Following J-Film Pow-Wow‘s Top 10, with no particular order;
# Lone Wolf & Cub (1972, Kenji Misumi)
• What is it? This is the opening sequence of the best Lone Wolf film, and what a bloody way to open the festivities! It is outrageously violent (for that time, at least), and it reveals the creativity of this series. We’ve dedicated an article to explain further why this film is worth watching!
# Mind Game (2004, Masaaki Yuasa)
• What is it? The kind of animated film that can completely change the way you understand or see animation. Mind Game is a crazy ride to awesomeness (and happiness), but it’s not stupid at all. In the scene, the main character is basically meeting what we humans calls God. It’s possibly the most intelligent depiction of God ever seen on screen – “it” is everything and nothing and the same time! The film offers many more beautiful scenes to discover!
# Throw Away Your Books (1971, Shuji Terayama)(NSFW)
• What is it? Shuji Terayama was a poet-writer-director-artist, as such, he had many weird, funny, provocative ideas to express. I mean, the title of this film already sounds quite intriguing! It was only his second feature-film, and Terayama created an inspiring, experimental & crazy anarchist-rock-musical dealing with many taboo subjects while showing the underground culture of that time. This scene reflects part of this rebellious spirit.
# Sex & Fury (1972, Norifumi Suzuki) (NSFW!)
• What is it? Once again, an opening sequence with blood everywhere! Except here, it’s a woman fighting naked under the snow, for what is a beautiful yet violent ballet. It’s pinky film at its best, in other words, exploitation films with gorgeous young women, nudity, violence & artistic creativity.
# Love Exposure (2009, Sion Sono)
• What is it? When the director of Suicide Club creates an epic wild love-story about voyeurism, religion… It gives Love Exposure! In the following scene, the main character must become the master of the art of upskirt photo. Yes, you read that right! Voyeurism as a (martial) art, that’s pure genius! Sion Sono FTW!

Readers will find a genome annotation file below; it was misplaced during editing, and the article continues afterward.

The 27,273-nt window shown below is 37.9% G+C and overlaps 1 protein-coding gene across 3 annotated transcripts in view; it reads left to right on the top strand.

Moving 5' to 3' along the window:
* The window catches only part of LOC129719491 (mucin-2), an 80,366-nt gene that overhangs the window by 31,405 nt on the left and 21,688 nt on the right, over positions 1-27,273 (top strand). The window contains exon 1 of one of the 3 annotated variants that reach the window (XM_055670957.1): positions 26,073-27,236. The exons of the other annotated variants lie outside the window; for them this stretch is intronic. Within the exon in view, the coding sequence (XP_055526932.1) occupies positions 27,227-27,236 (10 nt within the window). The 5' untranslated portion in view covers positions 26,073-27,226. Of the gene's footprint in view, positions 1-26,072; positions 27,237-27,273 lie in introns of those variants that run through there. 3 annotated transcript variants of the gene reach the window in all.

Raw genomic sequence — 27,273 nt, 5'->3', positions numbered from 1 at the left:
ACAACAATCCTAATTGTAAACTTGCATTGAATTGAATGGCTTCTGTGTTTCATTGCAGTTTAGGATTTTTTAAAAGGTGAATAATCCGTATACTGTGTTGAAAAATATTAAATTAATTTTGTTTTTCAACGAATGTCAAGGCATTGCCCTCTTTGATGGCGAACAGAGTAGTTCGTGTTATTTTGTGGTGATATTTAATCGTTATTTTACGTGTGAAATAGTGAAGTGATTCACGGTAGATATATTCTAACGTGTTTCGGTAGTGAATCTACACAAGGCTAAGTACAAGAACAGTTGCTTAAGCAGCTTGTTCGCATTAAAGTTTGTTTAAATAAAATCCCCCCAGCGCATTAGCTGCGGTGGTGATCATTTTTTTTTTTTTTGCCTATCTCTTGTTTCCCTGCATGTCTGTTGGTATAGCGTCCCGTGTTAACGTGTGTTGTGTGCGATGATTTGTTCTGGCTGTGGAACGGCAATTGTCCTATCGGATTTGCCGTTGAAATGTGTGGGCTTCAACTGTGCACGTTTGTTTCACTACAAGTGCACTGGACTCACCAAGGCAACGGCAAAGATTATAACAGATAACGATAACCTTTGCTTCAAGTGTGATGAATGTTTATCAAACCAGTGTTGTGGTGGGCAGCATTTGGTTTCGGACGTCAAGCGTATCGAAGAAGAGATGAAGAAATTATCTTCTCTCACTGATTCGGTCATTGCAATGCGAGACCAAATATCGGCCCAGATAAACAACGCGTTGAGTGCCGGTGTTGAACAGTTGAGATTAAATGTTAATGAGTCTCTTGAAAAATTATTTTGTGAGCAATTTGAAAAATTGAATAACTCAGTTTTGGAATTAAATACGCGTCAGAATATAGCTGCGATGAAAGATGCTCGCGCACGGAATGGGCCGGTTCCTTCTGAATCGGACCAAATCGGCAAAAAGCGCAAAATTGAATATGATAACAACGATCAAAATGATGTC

# Extreme Private Eros (1974, Kazuo Hara)(NSFW!!)
• What is it? Kazuo Hara is a documentarist, who has always decided to tackle difficult and controversial subjects in his films. Here, he filmed the intimacy of an independent woman, who’s absolutely not interested in marriage, and doesn’t care about social traditions. This scene is both remarkable & stunning, she’s giving birth to her child at home. If needed, during the scene, the director is just saying that during the process, he forgot to check the focus of his camera. Still stunning.
# Profound Desire of Gods (1968, Imamura)
• What is it? Japanese director Shohei Imamura’s company went bankrupt after the commercial failure of this epic film using mythology & metaphors to portray the Japanese society of that time. In this scene, set during the opening sequence (again), an old wise man is just sharing the (cool sounding) song that explains the story of the film. Somehow, this is the director’s note of intent. Simple & beautiful.
# Ryoma Sakamoto (1928)
• What is it? Sakamoto is an historical figure, who played an important role in the overthrow of feudalism in Japan. He was assassinated before he could see the results of his actions. Many movies based on his story have been produced. In this version, you could see the assassination. And what’s great about this scene is how the steam is used to show his death, it’s like his soul is leaving.
# Hanzo The Razor (1972, Yasuzo Masumura)
• What is it? Actor Shintaro Katsu is still best known as Zatoichi, the blind swordsman. Hopefully, as a successful actor, he had the opportunity to play many different roles, such as Hanzo The Razor. Which is kind of a samurai version of Dirty Harry, with one really special skill (can’t reveal it here though). This character was created by manga artist Kazuo Koike – Lone Wolf, it’s also him. So, is it surprising to discover that Hanzo’s home is filled with many traps?
# Branded To Kill (1967, Seijun Suzuki)
• What is it? This is director Seijun Suzuki making an inventive absurd crime thriller, that will cost him his job at Nikkatsu studios! Branded to Kill is about a killer who wants to become the “number one.” In the following scene, he’s forced to live with the actual “number one,” who shows him what it takes to become that. It’s hilarious, strange, unexpected, and visually astonishing.